The pursuit of weird

This travelogue was originally published on The Big Ring

There’s something about Portland.

Yeah, it’s weird. But in a comfortable, endearing way.

Portland’s weirdness is fun, not threatening.

Mario Bartel storyteller photographer writer blog communicator Portland
There’s no shortage of wonderful weirdness at Portland’s Saturday market in Old Town.

My first visit to Stumptown was a respite from a camping road trip down the Oregon coast with a buddy. We’d secured tickets to They Might be Giants at the Crystal Ballroom, so a night in the city, bunked in a motel room was a bit of a break from sleeping in a damp tent.

The city’s network of geographical streets and avenues is confusing; the first place we alighted after exiting the interstate was a leafy part of town called Nob Hill.

We booked into a cheap motor hotel called the Carriage Inn that seemed stuck in the 1960s. The linoleum was worn, the bedding threadbare; but it was  reasonably clean and all the rooms had fully-equipped kitchens.

We explored the neighbourhood, populated with old, well-kept Victorian homes and apartment blocks. People sat on their porches, chatted in manicured courtyards. Nearby 21st Avenue was alive with people enjoying dinner or a beer on tables in front the numerous restaurants, bistros and pubs. Two blocks away, on 23rd Avenue, couples and families strolled past shops and boutiques.

In the opposite direction, Powell’s Books and Portland’s downtown were only a 10-minute walk away.

But mention Nob Hill to an outsider, and they usually just shrugged; they never heard of it.

Nob Hill became my go-to district for subsequent visits to Potland, for the GI Joe’s Indy, for journalism conferences.

Then, the Carriage Inn closed.

When it reopened it had been funkified into an eclectic boutique hotel with chartreuse walls, lime green and orange furniture, tubs of colourful saltwater taffy and Starburst chewies in the lobby. It was renamed the Inn at Northrup Station, after the new tram line right out front.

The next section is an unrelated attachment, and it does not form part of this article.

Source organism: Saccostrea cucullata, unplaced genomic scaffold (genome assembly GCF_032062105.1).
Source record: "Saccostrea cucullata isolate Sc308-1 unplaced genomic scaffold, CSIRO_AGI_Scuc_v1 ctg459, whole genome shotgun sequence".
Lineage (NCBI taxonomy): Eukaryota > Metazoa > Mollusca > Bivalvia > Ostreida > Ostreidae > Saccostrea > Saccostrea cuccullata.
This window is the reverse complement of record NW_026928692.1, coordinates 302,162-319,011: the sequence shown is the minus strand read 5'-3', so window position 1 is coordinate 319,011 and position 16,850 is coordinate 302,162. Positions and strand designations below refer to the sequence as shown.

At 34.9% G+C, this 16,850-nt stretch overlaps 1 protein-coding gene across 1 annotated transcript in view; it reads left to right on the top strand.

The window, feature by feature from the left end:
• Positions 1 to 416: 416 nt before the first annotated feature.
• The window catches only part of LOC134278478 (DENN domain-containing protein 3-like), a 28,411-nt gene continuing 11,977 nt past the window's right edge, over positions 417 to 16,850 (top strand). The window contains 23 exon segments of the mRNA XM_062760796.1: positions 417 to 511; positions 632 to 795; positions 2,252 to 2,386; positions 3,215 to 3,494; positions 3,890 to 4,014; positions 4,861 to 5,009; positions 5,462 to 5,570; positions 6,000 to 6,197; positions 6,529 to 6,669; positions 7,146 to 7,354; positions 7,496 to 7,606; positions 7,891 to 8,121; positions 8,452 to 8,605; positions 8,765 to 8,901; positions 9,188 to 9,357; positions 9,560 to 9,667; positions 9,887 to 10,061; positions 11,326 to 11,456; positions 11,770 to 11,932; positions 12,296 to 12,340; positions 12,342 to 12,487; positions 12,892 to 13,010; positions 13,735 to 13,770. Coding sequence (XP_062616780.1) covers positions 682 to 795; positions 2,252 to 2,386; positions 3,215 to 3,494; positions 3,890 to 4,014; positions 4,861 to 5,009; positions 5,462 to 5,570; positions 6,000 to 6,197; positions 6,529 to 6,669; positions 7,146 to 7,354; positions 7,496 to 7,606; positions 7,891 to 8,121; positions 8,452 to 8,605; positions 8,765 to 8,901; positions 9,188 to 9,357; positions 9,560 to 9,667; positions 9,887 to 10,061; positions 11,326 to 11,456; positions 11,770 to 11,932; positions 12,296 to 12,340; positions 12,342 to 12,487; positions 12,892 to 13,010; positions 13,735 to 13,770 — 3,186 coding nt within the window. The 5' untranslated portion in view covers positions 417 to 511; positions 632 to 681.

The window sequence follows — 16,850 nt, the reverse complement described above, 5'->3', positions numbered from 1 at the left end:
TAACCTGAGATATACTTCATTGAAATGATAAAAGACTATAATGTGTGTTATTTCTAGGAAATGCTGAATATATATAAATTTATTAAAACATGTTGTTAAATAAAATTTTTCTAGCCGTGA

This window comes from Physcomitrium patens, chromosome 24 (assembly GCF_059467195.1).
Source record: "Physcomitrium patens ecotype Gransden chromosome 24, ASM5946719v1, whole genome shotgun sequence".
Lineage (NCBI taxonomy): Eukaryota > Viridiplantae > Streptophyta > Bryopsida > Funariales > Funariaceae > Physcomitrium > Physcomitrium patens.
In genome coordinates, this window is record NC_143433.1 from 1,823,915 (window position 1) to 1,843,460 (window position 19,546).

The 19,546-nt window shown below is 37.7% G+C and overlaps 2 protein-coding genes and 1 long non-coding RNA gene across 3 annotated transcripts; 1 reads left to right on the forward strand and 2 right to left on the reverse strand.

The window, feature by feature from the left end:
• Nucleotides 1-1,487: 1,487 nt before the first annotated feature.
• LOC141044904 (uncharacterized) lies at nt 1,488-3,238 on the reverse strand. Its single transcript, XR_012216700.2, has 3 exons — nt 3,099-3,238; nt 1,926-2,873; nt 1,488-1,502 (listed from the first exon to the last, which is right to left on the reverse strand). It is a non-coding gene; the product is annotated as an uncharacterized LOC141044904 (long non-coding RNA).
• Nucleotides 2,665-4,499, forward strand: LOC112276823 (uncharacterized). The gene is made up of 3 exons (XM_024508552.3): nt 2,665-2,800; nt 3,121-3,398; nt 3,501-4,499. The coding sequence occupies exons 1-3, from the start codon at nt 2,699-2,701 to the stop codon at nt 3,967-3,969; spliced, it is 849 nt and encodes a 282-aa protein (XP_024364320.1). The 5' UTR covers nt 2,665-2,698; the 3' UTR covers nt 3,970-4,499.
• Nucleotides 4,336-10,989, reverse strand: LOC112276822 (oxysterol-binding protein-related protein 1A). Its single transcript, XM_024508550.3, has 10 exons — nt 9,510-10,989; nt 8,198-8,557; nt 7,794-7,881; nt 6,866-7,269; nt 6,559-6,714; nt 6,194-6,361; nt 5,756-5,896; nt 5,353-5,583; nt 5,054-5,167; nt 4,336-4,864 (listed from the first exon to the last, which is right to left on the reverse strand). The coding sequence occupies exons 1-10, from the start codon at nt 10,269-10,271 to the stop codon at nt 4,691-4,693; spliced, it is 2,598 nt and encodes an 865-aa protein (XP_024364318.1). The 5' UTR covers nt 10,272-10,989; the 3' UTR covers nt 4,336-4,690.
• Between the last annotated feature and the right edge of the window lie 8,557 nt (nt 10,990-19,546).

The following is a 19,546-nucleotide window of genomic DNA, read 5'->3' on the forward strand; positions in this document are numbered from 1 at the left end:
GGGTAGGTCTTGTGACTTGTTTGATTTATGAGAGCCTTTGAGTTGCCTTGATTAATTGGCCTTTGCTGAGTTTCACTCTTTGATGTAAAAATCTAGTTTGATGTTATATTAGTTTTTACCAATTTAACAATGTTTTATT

It was time to share my love for Portland with Princess of Pavement.

She immediately took to the city’s friendly folk and their slightly off-kilter vibe.

We went there for part of our honeymoon. We went for her first marathon. We went just because we felt a need for a little dose of Portland.

Last week we went to celebrate the conclusion of another grueling semester in the Princess’ transformation from journalist to science geek.

As always we had no set plan.

I was hoping to catch an exhibit by American photographer William Eggleston at the Portland Art Museum. The Princess wanted to visit her favourite boutiques on 23rd. We both wanted to explore some new neighbourhoods. And, of course, renew our allegiance to Salt and Straw ice cream.

The Eggleston exhibit was brilliant, the Art Museum quite fine with a bold collection of contemporary works.

We used Portland’s transit network of trams, streetcars and buses to get to the Hawthorne/Belmont area and up to Williams/Mississippi on the city’s north side where we popped into Hopworks’ Bike Bar. Sadly , other than some frames hanging from the ceiling and taps adorned with repurposed hubs and stems,the cycling vibe was somewhat lacking in this bike-themed bar. The Flandrian it is not.

Mario Bartel storyteller photographer writer blog communicator Portland
Sure, the Bike Bar has bikes; but it lacks a cycling atmosphere.

But our visit did connect us with one of the guys behind another recent addition to Portland’s craft beer taps, Labrewatory. One of its owners was visiting Bike Bar and recognized my Steel & Oak hoodie as he’d done some consulting work to help them set up their brewing system. He invited us to stop by.

Mario Bartel storyteller photographer writer blog communicator Portland
Beer + science = great taste at Labrewatory in Portland.

Labrewatory doesn’t just help other brewers get off the ground, they also serve up some pretty fantastic beers in their stylish tasting room; their Golly G Porter and Abuelita Stout are outstanding.

In our eternal quest for a great sandwich, we time-travelled back to the 1970s in a cluttered hole-in-the-wall counter called Bunk, where their excellent Cubano was served up by a guy rockin a ‘fro to ELO on the sound system. But Lardo’s pork meatball Banh Mi, so beloved on the foodie blogs, was a letdown; it just doesn’t compare to the light freshness of Freebird’s at our own River Market.

Mario Bartel storyteller photographer writer blog communicator Portland
The Princess of Pavement time travels to the 70s at Bunk sandwiches.

As for Salt and Straw; we visited every day during our time in Stumptown. Let’s just say their chocolate gooey brownie may be my most favourite ice cream, ever.

Mario Bartel storyteller photographer writer blog communicator Portland
Salt + Straw = Joy!
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